Becky: Next, the object-indicating preposition: "Ra". For example...
Mohammad: "[He] ate the apple." becomes "Sib ra khord". "Khord" means "Ate", and "Sib" is the object "Apple". They are both stressed, but the "Ra" that indicates "Apple" is not stressed. Once more: "Sib ra khord."
Becky: Next, the "i" that means "a" after nouns, is not stressed.
Mohammad: Like "Derakhti" meaning "A tree". "Derakhti".
Becky: And lastly, the "O" meaning "and" is also never stressed.
Mohammad: Like "Man o To" meaning "Me and You". "Man o To".
Becky: Okay. The last group of words that are never stressed are the attached possessive suffixes on the endings of nouns, which mean: "My, your, his, her, our, and their".
Mohammad: Which are "-am, -et, -esh, -emun, -etun, and -eshun" respectively. Like for example, when you want to say "Our garden", you say "Baghemun".
Becky: Now let's move on to the "Stress" in verbs. Again, the general rule is that in the past and present forms of most verbs (except 3-syllable past forms), the stress falls on the first syllable of the word.
Mohammad: Yes. For example "[I] drink" becomes "Minoosham", "[Please] write" is "Benevis", and "[He] didn't eat" is "Nakhord".
Becky: In the 3-syllable past form exceptions of verbs, the stress is on the middle syllable.
Mohammad: Like for example "[I] came" is "Amadam", and "[You] wrote" is "Neveshti".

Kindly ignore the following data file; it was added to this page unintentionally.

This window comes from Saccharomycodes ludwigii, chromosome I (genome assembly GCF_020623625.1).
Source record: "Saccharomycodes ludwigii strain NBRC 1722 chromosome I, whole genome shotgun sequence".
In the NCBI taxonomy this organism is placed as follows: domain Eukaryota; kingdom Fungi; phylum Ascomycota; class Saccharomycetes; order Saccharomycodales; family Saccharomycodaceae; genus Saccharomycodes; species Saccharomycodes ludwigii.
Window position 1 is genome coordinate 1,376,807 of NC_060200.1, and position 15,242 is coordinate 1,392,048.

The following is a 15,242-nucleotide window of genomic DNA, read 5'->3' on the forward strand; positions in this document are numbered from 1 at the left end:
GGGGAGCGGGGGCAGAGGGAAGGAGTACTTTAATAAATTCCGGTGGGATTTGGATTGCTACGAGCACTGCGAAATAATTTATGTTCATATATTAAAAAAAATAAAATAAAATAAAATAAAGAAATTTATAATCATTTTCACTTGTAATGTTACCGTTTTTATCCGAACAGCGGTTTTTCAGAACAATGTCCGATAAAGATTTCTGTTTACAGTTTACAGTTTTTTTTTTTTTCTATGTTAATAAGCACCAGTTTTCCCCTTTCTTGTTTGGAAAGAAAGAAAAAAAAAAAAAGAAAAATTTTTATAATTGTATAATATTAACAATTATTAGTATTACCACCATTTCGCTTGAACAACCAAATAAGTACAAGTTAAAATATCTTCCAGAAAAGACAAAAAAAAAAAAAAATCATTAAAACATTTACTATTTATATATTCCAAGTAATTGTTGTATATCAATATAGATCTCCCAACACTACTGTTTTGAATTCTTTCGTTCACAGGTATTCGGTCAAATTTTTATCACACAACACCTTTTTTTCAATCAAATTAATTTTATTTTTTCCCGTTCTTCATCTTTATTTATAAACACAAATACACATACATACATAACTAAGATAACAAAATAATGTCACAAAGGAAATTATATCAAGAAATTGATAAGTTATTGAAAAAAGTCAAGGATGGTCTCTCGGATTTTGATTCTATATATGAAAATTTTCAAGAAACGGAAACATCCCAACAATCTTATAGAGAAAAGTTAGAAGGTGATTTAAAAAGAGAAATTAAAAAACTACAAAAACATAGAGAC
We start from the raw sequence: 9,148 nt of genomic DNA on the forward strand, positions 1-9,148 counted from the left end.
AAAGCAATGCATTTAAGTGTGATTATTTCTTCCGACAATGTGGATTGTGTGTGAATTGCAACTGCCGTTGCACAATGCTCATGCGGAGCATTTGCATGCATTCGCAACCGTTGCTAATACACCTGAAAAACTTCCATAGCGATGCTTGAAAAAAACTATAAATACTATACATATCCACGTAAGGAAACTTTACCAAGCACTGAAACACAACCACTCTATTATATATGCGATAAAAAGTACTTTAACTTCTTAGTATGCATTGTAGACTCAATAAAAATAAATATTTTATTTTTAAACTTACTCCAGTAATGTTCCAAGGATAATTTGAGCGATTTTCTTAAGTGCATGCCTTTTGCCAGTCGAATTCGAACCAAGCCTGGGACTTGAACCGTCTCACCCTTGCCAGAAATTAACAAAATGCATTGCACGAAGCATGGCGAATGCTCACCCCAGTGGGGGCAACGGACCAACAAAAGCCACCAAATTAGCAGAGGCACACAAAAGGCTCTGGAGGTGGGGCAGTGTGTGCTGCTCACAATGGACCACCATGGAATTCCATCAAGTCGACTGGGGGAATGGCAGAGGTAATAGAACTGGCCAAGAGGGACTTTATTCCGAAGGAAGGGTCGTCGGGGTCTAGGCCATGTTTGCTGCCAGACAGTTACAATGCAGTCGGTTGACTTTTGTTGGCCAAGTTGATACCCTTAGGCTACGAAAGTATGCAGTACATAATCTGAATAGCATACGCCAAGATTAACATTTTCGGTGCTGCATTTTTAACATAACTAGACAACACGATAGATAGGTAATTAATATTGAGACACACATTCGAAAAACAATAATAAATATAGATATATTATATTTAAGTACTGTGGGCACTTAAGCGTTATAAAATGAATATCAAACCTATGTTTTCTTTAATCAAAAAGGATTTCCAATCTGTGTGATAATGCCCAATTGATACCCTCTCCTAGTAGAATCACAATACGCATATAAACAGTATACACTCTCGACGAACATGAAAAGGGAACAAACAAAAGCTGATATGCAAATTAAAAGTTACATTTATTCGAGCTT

Becky: In the positive future tense conjugation, which are made up of auxiliary verbs, the stress falls on the second syllable of the auxiliary verb.
Mohammad: For example, "[I] will eat" becomes "Khaham khord", and "[They] will go" becomes "Khahand raft". In the negative forms, the stress is not on the second, but on the first syllable. For example "[You] won't see" becomes "Nakhahi did".
Becky: And finally, in other positive compound verbs created by auxiliary verbs, the stress falls on the last syllable of the first word or the auxiliary verb.
Mohammad: That's right. For example, "[You] had gone" becomes "Rafteh boodi", and "[if you] are asleep" becomes "Khabide boodi".
Becky: Okay. These were the general rules of pronunciation in Persian language. But in fact, it doesn't end here. What else can effect the pronunciations, Mohammad?
Mohammad: One thing is the form of the sentence, which can be divided into - Imperative, Predicative, Interrogative, and Conditional forms, each one having its own pronunciation rules.
Becky: And, the variations of accents and dialects can also affect stress and pronunciation rules in their own way.
Mohammad: Which is why we're going to talk about them in the next lesson.
Becky: But although you'll keep discovering new things about pronunciation - and other aspects of language - over time...
Mohammad: ...the important thing is that you know the basics, and practicing them will help you to understand any other changes that may happen on the way.
Becky: So keep on practicing, everyone!


Becky: That’s it for this lesson. Make sure to check the lesson notes to reinforce what you’ve learned in this lesson. Thanks for listening, everyone!
Mohammad: Khoda Hafez.
Becky: See you next time!